No better way to spend my birthday on Valentines day than doing a tour in my own city and getting a taste of local culture.

South Africa’s most famous township, with 4 million people living in it, and now the largest black residential area in South Africa I can tell you a tour is the best way to experience this world famous spot is with your own guide. Soweto would not have existed if gold had not been discovered in Johannesburg in 1886.

Our tour guide was Nipho ( which means Brilliant ) and the driver Themba ( meaning Hope ) . Nipho gave everyone in the bus new African names, some not so easy to pronounce. I was Lerato ( meaning Love ) perfect for me, there was Mpho ( meaning gift ) Gugu and some others.
With picturesque spots, bright vibrant African colours  and off the beaten track,  the area is full of hidden spots.
On your way to Soweto after a pick up at Gold Reef City casino, the first stop is the giant calabash stadium, built in 1989 it was revamped for the soccer world cup in 2010, once the games were over the name changed from Soccer City to FNB stadium the sponsor. It has approximately 94 000 seats . The calabash is used in the African culture to drink beer made by the women. . They taste the beer once it has been made but don’t drink it, this is for the men.

There is abject poverty on one side and extreme wealth on the other. The tour in Soweto begins with a drive through Diepkloof Extension. French lessons on offer is one of the signs painted on a wall. House prices go from R1 million upwards. Pavements are in impeccable condition, many paved from the wall to the street.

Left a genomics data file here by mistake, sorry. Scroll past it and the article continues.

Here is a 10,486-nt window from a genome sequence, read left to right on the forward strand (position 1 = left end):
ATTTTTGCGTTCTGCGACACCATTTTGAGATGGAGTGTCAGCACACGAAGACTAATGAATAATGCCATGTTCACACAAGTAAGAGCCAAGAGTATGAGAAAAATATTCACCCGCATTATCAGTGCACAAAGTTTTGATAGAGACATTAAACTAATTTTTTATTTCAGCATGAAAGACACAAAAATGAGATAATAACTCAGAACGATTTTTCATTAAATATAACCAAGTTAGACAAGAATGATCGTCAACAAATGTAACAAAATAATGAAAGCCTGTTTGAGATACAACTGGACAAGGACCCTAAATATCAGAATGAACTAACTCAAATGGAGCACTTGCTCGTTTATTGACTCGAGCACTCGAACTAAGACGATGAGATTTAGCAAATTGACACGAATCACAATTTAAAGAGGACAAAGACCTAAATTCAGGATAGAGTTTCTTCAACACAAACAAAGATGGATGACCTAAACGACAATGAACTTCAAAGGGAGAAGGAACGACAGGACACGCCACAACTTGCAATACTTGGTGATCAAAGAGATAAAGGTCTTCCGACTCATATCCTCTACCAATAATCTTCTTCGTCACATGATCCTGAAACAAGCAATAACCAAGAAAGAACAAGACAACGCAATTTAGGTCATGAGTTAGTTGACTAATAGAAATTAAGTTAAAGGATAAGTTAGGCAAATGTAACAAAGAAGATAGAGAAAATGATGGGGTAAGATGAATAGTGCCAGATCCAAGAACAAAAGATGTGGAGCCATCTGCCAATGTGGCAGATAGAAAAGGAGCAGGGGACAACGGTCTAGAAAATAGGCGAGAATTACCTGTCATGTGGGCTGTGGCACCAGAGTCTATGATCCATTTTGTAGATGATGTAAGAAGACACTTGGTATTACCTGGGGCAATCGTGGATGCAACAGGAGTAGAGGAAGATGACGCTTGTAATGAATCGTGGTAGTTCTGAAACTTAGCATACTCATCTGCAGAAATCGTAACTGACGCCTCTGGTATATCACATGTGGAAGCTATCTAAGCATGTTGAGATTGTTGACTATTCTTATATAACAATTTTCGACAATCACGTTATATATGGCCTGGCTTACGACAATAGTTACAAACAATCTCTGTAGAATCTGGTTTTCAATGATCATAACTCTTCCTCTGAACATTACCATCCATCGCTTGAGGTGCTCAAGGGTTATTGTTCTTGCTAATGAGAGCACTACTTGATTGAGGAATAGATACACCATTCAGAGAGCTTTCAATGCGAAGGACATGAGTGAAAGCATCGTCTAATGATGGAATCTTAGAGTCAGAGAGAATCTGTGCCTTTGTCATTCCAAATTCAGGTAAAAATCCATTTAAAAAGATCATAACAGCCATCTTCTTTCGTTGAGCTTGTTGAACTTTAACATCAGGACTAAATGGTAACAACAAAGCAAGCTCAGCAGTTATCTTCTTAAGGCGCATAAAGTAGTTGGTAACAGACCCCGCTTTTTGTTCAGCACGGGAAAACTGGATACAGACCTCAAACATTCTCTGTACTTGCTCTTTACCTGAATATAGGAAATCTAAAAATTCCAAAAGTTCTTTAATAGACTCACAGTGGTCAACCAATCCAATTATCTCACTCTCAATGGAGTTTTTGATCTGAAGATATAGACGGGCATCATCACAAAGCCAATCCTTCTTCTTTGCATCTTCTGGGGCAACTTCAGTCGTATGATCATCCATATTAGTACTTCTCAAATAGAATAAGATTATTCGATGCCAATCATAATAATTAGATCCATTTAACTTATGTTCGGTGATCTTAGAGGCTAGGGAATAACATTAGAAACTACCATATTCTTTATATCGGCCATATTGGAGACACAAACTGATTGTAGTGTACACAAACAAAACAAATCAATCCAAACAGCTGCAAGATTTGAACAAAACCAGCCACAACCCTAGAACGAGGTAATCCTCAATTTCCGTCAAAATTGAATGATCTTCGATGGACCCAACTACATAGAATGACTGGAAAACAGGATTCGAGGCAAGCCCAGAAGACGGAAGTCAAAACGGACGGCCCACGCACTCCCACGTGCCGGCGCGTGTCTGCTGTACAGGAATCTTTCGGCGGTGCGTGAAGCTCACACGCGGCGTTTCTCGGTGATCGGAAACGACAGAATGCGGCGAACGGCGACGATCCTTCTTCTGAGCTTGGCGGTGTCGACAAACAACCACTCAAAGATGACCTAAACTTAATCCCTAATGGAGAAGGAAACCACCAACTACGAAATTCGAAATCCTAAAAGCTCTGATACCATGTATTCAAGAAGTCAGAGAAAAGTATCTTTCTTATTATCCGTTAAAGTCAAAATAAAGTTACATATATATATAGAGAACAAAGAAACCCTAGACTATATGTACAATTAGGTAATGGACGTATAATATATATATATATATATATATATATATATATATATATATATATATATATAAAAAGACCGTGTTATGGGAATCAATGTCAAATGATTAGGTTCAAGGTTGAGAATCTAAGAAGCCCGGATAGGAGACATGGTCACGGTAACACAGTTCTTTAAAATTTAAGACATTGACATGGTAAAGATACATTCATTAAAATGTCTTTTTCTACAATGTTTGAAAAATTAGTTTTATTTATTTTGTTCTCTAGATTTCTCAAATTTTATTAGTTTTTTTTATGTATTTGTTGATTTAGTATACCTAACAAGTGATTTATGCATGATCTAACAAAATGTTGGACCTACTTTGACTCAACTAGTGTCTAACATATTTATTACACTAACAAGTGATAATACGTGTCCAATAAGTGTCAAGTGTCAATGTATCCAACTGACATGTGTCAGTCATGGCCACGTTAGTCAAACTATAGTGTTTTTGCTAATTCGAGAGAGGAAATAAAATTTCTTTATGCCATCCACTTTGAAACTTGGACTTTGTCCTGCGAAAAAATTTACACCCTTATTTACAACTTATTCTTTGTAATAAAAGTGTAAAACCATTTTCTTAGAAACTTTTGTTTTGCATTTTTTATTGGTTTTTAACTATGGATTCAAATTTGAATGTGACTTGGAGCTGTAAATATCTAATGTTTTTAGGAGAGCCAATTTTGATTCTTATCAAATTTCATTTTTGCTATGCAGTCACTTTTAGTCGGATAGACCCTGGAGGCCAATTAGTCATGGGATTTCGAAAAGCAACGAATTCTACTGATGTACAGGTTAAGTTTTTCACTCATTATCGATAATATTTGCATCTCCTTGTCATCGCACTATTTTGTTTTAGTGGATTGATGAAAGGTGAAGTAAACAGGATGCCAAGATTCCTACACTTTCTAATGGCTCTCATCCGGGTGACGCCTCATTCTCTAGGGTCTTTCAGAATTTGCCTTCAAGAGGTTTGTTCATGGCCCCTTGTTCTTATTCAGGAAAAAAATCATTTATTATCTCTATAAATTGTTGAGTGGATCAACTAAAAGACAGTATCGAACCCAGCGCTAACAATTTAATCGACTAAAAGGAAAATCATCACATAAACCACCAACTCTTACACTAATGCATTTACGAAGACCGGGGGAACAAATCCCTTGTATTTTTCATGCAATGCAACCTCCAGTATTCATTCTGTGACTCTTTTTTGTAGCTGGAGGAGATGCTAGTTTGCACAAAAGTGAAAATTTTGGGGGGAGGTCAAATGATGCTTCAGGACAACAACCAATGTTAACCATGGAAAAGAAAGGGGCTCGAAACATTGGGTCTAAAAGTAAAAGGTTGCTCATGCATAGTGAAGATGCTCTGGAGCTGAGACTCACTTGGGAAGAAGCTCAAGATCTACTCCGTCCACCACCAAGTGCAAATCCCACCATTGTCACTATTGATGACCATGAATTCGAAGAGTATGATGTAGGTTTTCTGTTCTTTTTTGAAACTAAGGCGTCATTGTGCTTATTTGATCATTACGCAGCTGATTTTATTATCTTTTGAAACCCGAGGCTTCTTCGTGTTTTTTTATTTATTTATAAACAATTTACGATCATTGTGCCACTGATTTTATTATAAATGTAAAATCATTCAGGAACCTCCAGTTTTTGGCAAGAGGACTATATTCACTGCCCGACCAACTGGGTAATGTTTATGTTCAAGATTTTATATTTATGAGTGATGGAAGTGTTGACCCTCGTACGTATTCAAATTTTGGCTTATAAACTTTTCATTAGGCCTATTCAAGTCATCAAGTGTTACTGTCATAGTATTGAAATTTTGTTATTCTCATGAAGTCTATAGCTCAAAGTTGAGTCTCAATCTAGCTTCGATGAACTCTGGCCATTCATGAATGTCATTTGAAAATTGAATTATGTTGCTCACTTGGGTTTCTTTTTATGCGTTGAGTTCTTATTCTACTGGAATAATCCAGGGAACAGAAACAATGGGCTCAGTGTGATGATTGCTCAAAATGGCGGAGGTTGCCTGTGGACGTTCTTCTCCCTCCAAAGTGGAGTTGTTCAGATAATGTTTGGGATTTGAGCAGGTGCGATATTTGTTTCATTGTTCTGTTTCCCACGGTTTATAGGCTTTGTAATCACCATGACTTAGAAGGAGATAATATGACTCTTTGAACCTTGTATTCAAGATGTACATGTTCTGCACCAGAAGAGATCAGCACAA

The tour moves on to a stop at the Orlando Towers, one of the most distinctive landmarks in the neighbourhood of Kliprspruit,these decommissioned coal – fired power station. It was commissioned at the end of the second World War and served Johannesburg for over 50 years. When they were active they were considered one of the most advanced in the Southern hemisphere. Nowadays when we here the words “ Soweto Towers “ as they are fondly known we immediately think of bungee jumping and the 80 meters free fall inside.

A drive past Chris Hani Baragwanth Hospital and the large taxi rank move us on towards the Vilikazi street ( meaning Lazy ) , probably the most famous street in Soweto. Orlando West is known simply to many as Mandela House. Here the bus stops so that you can hop out and have the opportunity to stay behind and wait for the next bus while you explore the street fulled with rich history and go for a walk inside former president Nelson Mandela’s small, humble home that he shared with his first wife Evelyn Mase.

On this street is also the home to Archbishop Desomd Tutu that he still lives in with his wife Leah and the Hector Peterson Museum. At the museum a guide will give a brief run down on the history surround the day of the Soweto uprising. At the end of the road up on the hill is the home of Winnie Mandela, Nelson Mandela’s second wife.

Leaving this area that leaves one filled with questions, a drive past Freedom Square with its 10 statues up on pillars and the Freedom Charter memorial gives one a sense of pride that we get to live in a country with such an advanced constitution.

One trip is not enough to explore this township and delve into the culture of the people but its enough to give you a taste and leave you wanting more.

Take a weekend trip on the tour and enjoy the bustling photo spot


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